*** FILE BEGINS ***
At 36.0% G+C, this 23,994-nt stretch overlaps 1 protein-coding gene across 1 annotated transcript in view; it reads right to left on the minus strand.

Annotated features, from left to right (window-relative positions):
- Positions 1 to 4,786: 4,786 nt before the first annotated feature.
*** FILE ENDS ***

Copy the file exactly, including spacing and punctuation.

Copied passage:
At 36.0% G+C, this 23,994-nt stretch overlaps 1 protein-coding gene across 1 annotated transcript in view; it reads right to left on the minus strand.

Annotated features, from left to right (window-relative positions):
- Positions 1 to 4,786: 4,786 nt before the first annotated feature.